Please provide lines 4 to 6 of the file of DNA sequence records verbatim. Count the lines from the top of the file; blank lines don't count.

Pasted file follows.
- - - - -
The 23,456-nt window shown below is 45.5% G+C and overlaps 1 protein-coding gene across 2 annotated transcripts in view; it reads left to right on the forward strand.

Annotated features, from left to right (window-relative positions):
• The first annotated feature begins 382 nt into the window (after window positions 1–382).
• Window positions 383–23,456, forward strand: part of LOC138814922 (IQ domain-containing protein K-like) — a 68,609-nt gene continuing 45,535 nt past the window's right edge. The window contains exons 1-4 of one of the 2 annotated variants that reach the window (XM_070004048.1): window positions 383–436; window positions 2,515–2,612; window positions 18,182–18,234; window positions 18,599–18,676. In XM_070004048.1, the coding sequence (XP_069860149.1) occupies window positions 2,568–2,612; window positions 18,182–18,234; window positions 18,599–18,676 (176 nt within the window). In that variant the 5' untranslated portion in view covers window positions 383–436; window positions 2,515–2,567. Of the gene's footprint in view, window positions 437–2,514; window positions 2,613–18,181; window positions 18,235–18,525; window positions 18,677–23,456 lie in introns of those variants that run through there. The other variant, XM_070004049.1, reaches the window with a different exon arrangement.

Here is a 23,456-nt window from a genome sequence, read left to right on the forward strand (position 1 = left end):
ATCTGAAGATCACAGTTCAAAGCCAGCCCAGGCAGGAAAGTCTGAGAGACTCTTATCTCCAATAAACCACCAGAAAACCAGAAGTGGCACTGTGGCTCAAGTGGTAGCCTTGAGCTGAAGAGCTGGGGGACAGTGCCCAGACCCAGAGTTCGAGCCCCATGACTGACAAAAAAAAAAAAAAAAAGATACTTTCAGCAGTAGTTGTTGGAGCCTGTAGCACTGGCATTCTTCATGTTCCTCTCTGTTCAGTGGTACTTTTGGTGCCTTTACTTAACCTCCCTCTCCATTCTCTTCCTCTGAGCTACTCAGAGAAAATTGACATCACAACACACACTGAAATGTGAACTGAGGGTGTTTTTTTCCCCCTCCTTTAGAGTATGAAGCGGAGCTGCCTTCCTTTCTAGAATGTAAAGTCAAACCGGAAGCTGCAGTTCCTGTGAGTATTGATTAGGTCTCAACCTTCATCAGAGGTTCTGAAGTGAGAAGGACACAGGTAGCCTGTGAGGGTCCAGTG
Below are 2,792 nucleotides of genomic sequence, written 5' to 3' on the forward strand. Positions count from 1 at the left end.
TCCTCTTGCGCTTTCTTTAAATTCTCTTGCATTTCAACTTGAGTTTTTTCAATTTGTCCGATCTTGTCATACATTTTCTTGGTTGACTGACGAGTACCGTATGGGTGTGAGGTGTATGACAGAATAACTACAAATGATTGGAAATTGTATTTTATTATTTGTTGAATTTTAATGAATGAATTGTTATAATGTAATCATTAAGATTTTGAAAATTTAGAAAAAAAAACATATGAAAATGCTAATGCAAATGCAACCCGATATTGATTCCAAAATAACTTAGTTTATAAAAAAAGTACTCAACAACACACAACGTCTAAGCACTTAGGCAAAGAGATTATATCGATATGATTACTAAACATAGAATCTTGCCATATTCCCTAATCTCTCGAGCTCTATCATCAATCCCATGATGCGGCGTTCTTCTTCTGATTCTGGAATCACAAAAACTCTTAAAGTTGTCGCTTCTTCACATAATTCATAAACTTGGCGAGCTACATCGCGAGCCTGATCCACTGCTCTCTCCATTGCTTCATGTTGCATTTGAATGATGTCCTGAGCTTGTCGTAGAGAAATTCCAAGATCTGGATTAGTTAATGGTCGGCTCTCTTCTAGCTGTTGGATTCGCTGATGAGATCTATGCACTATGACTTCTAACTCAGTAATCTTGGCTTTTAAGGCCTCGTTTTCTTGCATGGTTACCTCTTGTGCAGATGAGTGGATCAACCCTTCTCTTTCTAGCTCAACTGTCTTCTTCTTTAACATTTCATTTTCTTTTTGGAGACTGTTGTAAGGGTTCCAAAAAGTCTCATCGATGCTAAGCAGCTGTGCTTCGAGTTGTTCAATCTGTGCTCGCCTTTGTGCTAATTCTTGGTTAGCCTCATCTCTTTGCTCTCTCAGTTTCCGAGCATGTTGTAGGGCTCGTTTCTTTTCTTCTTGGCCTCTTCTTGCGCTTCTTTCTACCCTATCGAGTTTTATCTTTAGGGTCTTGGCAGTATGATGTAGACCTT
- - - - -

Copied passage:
• Window positions 383–23,456, forward strand: part of LOC138814922 (IQ domain-containing protein K-like) — a 68,609-nt gene continuing 45,535 nt past the window's right edge. The window contains exons 1-4 of one of the 2 annotated variants that reach the window (XM_070004048.1): window positions 383–436; window positions 2,515–2,612; window positions 18,182–18,234; window positions 18,599–18,676. In XM_070004048.1, the coding sequence (XP_069860149.1) occupies window positions 2,568–2,612; window positions 18,182–18,234; window positions 18,599–18,676 (176 nt within the window). In that variant the 5' untranslated portion in view covers window positions 383–436; window positions 2,515–2,567. Of the gene's footprint in view, window positions 437–2,514; window positions 2,613–18,181; window positions 18,235–18,525; window positions 18,677–23,456 lie in introns of those variants that run through there. The other variant, XM_070004049.1, reaches the window with a different exon arrangement.

Here is a 23,456-nt window from a genome sequence, read left to right on the forward strand (position 1 = left end):
ATCTGAAGATCACAGTTCAAAGCCAGCCCAGGCAGGAAAGTCTGAGAGACTCTTATCTCCAATAAACCACCAGAAAACCAGAAGTGGCACTGTGGCTCAAGTGGTAGCCTTGAGCTGAAGAGCTGGGGGACAGTGCCCAGACCCAGAGTTCGAGCCCCATGACTGACAAAAAAAAAAAAAAAAAGATACTTTCAGCAGTAGTTGTTGGAGCCTGTAGCACTGGCATTCTTCATGTTCCTCTCTGTTCAGTGGTACTTTTGGTGCCTTTACTTAACCTCCCTCTCCATTCTCTTCCTCTGAGCTACTCAGAGAAAATTGACATCACAACACACACTGAAATGTGAACTGAGGGTGTTTTTTTCCCCCTCCTTTAGAGTATGAAGCGGAGCTGCCTTCCTTTCTAGAATGTAAAGTCAAACCGGAAGCTGCAGTTCCTGTGAGTATTGATTAGGTCTCAACCTTCATCAGAGGTTCTGAAGTGAGAAGGACACAGGTAGCCTGTGAGGGTCCAGTG